Thursday, December 15, 2022

Shackleton’s Antarctic voyage to be recreated by rowing team honouring Harry ‘Chippy’ McNish

Fiann Paul rows across The Drake Passage in 2020 - he is now leading a team to recreate Shackleton’s voyage.
Photo: Handout

From SCMP by Mark Agnew
  • Fiann Paul is set to lead a team of six ocean rowers, and hopes to become a ‘badass’ by notching up some world firsts
  • Shackleton is famous for keeping all of his men alive despite his ship, the Endurance, being crushed by the ice
A team of six ocean rowers are recreating Ernest Shackleton’s famous 1916 voyage from Elephant Island to South Georgia, departing on January 12.

The crew will row in shifts – 1½ hours on, 1½ hours off – day and night for around 18 days, covering 1,481km across one of the most hazardous stretches of ocean on the planet.
They will be in a modern ocean rowing boat with cabins, so three can row while three sleep.

As per the Antarctic treaty, the team will be accompanied by a supervising vessel, which will house a documentary film team and researchers using the trip to gather data.

In 1914, British explorer Shackleton sailed for the Antarctic with his crew.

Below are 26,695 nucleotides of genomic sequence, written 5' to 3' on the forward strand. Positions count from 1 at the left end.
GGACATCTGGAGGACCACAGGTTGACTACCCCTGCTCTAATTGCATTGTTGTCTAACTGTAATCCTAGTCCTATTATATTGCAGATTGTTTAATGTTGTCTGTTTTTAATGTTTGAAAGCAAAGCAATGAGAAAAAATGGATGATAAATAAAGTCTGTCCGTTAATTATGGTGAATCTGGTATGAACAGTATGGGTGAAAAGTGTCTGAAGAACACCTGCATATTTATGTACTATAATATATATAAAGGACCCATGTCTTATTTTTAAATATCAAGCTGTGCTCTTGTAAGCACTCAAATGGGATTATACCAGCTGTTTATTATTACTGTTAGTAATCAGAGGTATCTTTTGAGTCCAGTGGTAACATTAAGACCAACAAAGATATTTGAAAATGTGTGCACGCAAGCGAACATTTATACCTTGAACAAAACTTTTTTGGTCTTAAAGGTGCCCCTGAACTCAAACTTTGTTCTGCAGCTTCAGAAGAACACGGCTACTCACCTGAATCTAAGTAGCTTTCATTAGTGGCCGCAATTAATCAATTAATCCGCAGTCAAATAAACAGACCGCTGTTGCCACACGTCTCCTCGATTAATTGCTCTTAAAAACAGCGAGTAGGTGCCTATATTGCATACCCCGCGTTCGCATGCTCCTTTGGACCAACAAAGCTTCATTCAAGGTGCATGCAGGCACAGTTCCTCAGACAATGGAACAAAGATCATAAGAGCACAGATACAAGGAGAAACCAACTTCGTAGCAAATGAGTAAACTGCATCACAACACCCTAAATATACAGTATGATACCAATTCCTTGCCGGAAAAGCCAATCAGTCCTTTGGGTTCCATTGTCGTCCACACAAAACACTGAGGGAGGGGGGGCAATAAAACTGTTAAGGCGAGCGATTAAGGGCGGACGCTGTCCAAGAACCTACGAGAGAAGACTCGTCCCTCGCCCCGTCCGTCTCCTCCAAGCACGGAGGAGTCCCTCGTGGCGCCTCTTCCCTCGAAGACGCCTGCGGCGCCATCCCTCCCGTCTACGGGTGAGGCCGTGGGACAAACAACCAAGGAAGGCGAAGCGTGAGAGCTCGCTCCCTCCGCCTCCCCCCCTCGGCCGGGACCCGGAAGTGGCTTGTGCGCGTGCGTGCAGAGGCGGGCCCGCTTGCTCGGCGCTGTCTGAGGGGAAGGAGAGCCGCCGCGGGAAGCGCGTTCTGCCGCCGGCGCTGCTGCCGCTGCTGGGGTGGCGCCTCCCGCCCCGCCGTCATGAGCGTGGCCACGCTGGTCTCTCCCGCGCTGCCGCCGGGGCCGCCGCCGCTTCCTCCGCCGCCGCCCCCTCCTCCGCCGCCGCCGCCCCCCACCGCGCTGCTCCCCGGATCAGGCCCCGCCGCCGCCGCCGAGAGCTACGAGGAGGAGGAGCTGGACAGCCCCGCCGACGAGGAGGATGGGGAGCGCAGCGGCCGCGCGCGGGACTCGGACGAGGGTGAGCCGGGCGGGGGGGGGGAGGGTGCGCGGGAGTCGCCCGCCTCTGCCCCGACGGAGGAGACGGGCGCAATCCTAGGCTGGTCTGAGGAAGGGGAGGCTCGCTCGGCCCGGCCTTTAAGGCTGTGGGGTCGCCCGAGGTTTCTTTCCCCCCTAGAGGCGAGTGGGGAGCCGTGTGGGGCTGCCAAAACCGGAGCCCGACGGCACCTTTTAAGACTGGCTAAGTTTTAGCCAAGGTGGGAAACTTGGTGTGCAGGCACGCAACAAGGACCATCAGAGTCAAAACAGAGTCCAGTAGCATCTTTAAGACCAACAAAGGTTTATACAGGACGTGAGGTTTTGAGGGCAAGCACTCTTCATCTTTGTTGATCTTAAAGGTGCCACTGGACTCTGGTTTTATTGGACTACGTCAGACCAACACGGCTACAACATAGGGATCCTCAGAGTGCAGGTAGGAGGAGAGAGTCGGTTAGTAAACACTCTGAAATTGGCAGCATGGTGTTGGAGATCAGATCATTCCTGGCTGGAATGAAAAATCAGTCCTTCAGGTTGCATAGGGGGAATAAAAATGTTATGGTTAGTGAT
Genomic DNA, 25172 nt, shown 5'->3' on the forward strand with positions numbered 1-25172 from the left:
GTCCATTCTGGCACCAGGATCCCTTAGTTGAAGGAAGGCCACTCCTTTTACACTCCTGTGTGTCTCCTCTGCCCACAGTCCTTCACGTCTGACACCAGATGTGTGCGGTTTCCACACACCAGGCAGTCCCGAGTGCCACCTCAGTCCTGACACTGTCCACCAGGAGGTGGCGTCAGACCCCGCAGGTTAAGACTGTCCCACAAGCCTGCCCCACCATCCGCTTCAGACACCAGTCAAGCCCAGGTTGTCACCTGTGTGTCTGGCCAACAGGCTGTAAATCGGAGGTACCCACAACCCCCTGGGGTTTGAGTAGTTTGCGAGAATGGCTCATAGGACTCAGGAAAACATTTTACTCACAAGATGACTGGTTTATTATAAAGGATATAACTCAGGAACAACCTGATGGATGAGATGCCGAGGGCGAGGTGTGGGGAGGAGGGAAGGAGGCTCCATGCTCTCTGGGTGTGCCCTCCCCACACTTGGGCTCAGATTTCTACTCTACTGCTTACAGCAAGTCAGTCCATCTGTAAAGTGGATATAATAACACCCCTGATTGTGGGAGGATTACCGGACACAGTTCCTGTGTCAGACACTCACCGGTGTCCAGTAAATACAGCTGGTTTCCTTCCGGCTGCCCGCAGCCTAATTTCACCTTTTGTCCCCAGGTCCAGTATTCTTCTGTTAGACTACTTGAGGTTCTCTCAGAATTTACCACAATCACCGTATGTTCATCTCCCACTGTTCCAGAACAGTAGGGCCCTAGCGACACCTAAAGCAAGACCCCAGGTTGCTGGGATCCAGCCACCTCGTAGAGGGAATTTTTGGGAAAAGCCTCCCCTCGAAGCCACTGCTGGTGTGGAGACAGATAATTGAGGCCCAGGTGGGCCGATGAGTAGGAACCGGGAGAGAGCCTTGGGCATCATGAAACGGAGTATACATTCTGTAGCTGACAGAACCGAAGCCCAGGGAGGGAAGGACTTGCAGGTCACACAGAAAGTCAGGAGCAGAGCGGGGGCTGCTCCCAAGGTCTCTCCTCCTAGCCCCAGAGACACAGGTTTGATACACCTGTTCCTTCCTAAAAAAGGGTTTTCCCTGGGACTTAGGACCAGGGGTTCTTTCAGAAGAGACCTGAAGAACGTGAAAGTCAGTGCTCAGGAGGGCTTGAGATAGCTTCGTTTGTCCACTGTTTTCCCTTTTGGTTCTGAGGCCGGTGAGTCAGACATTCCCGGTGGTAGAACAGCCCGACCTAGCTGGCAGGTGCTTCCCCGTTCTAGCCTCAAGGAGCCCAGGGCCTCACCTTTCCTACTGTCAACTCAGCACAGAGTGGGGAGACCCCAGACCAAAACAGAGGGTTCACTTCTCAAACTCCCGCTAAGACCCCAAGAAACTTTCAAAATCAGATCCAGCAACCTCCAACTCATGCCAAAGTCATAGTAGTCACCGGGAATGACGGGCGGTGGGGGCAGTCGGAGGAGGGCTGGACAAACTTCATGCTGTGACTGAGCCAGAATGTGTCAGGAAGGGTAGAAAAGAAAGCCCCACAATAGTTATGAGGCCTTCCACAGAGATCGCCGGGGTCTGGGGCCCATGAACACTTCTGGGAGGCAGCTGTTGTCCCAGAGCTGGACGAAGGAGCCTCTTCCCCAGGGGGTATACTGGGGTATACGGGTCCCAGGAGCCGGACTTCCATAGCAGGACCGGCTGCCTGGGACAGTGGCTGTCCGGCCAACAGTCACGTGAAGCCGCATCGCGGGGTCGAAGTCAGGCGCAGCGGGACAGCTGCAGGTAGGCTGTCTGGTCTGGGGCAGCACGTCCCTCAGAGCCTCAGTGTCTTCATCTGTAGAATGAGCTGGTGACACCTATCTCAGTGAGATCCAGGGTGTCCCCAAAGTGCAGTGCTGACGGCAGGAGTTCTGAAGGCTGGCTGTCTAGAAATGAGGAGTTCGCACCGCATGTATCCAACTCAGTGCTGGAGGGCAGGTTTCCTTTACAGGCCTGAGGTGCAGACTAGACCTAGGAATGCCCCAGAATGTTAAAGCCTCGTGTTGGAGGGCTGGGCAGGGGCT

They were attempting to become the first people to travel across from one side of the Antarctic continent to the other, via the South Pole.

Their ship, the Endurance, became trapped in ice before reaching land, with their adventure going on to be one of the most famous and incredible stories of survival.

Paul and Douglas-Hamiton were both on the crew that crossed the Drake Passage.
Photo: Handout

The Endurance was crushed by ice, and the crew camped on the sea ice from November 1915 until April 1916.
When the ice broke up for summer, they paddled to Elephant Island in the lifeboats, and then stood on land for the first time in 497 days.

Most of the party remained on Elephant Island while a small group, led by Shackleton, took their tiny lifeboat and sailed for South Georgia.

Their prospects for survival were minimal – the ability to navigate on a tiny boat bucking like a horse was near impossible.
But it was their only choice.

They reached South Georgia 16 days later.
Their success is considered the greatest small boat journey of all time, made possible by ship captain Frank Worsley’s astounding navigation.

The ordeal was not over when they landed though, and they had to mountaineer across the unmapped island to a whaling station to seek help.
Shackleton returned to Elephant Island with the Chilean Navy in August, by which time the remaining men were beginning to suspect their tiny rescue mission had failed.
Not one of Shackleton’s men died, a testament to his leadership.

Frank Worsley and another crew member looking down on the Endurance in South Georgia before departing for the doomed adventure.
Photo: Frank Hurley

The rowing team recreating Shackleton’s journey is led by Icelander Fiann Paul.
He is accompanied by Mike Matson and Brian Krauskopf of the US, Jamie Douglas-Hamilton of the UK, Lisa Farthofer of Austria, and Stefan Ivanov of Bulgaria.